Understand components and operation of BMW's Head Protection System.
|SUBJECT:||Side Impact Airbags for Occupant Head Protection|
|TOPIC:||BMW Head Protection System (HPS)|
|OBJECTIVE:||Understand Components and Operation of BMW's Head Protection System|
|TASK:||Develop Department SOG for operating at crash scene with deployed and 'loaded' BMW HPS|
Rescue and extrication personnel are rapidly becoming aware of the increased presence of side-impact airbags in many vehicles. With over 34 models of 1998 vehicles having these systems, it will soon become the norm, not the exception, for responders to encounter side airbags at crash scenes.
Until the model year 1998, side-impact airbags had been designed to protect only the torsos of occupants during collisions. Now, the world's first head protection system is here. Introduced as standard equipment on the 1998 BMW 7 Series sedans built after June 1997, it is currently the only airbag system that helps protect the head of the driver and front-seat passenger during side-impact collisions. The BMW side impact Head Protection System( HPS) is also known by the acronym ITS or Inflatable Tubular Structure by its' manufacturer, Simula Automotive Safety Devices, Inc.
EMS responders realize how critical head protection is during side crashes. The Insurance Institute for Highway Safety (IIHS), a research and safety organization, states that one-third of all fatalities we see each year at crash scenes involve side-impacts. Statistics reveal that people killed in side crashes typically have a high incidence of head and neck injuries. Another IIHS study showed that 64 percent of occupants on the side of the collision and 82 percent of those seated opposite the impact side receive head injuries.
Until recently, side impact protection for occupants focused on reducing the degree of intrusion into the vehicle being struck. Reinforced door collision beams, improved door latches and padded interiors all work to cushion passengers during the impact. With the introduction of side impact airbags to the US market in Volvo's 1995 model year, the emphasis shifted to actively putting a cushion between the side of the vehicle and the occupant. Side impact airbags are specifically designed to protect the occupant's chest, abdomen, and pelvic region. Now we realize however, that even as side airbags deploy from doors or seats, the occupant's head and neck remain vulnerable to injury.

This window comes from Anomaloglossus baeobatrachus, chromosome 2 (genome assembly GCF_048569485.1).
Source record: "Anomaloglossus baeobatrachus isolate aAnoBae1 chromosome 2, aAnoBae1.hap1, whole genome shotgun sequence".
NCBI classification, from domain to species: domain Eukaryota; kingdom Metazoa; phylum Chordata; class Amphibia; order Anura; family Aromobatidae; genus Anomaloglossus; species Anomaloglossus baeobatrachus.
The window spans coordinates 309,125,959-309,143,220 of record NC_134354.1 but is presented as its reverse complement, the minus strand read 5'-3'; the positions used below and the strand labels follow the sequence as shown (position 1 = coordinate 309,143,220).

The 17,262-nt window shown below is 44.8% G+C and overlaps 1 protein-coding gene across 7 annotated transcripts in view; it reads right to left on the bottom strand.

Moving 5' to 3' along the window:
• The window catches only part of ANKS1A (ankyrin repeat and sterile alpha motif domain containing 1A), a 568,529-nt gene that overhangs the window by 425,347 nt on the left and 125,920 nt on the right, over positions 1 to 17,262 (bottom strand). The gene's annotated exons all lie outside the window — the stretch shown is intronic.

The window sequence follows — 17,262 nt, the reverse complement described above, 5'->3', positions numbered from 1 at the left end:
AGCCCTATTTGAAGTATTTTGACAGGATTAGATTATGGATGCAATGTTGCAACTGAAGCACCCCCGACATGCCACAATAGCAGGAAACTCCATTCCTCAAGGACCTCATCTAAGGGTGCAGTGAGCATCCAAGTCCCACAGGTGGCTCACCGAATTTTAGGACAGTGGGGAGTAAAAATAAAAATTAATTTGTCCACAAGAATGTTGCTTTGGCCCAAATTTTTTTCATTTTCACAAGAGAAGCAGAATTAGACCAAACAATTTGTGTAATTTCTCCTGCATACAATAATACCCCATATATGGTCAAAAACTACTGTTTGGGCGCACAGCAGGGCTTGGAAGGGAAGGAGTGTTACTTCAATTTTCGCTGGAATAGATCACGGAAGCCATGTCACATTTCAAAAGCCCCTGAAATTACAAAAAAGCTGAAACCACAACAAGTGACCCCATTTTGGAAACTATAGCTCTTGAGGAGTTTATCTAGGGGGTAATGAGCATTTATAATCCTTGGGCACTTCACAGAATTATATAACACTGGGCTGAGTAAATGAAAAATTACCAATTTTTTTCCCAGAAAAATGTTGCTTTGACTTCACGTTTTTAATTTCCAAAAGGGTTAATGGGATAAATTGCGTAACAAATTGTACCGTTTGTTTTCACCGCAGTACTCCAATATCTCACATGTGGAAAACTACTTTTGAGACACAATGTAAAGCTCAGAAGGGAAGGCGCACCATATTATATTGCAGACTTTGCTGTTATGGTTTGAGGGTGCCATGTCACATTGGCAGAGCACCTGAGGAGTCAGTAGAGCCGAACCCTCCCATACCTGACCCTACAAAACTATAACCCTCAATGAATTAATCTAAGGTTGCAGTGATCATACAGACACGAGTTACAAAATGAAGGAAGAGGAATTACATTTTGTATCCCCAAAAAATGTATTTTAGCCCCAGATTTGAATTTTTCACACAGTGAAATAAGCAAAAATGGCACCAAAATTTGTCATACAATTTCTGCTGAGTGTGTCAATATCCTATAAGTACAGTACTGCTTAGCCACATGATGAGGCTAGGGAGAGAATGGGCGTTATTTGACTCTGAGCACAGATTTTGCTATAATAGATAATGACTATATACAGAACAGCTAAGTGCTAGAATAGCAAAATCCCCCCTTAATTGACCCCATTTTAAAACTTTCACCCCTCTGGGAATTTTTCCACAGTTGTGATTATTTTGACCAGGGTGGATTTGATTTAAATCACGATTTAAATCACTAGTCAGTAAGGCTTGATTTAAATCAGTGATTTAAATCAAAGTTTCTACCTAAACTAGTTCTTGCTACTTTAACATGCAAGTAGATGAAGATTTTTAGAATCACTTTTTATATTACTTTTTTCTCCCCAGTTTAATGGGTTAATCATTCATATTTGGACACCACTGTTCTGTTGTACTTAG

The HPS System
The new HPS tubular shaped airbag is specifically designed to protect and reduce injuries to the two body areas that are most vulnerable in side impacts, head and neck .
This author witnessed two 20 mile per hour side-impact crash test demonstrations where the forces on the head of the dummy went from being a fatal injury when no HPS was present to being a minor blow to the head of a dummy in an HPS-equipped BMW.
The main component of the new HPS system is an inflatable airbag tube.
This tube is anchored to the car structure at two points: at the front end to the bottom of the A-pillar ( bottom left of windshield window frame) and at the rear end to the roof headliner behind the B-pillar ( at the side of the roof behind the door frame).
The complete HPS airbag and the nylon straps sewn into each end of the bag is stowed inside the trim of the A-pillars and behind the headliner trim over each side window of the car. The HPS system, when 'loaded', is detectable only by the letters 'HPS' imbedded in the trim cover at the top of front A-pillars.
Located at the A-pillar end of the system is the gas generator. The canister which flows the nitrogen gas into the HPS airbag is located below the bottom of the A-pillar area inside the end of the firewall area in front of where the door hinges are located.
The HPS airbag is unlike any others that rescuers have ever encountered. The tubular bag consists of a specially designed material weaved in a pattern reminiscent of the Chinese finger toy where you put a finger in each end and pull apart.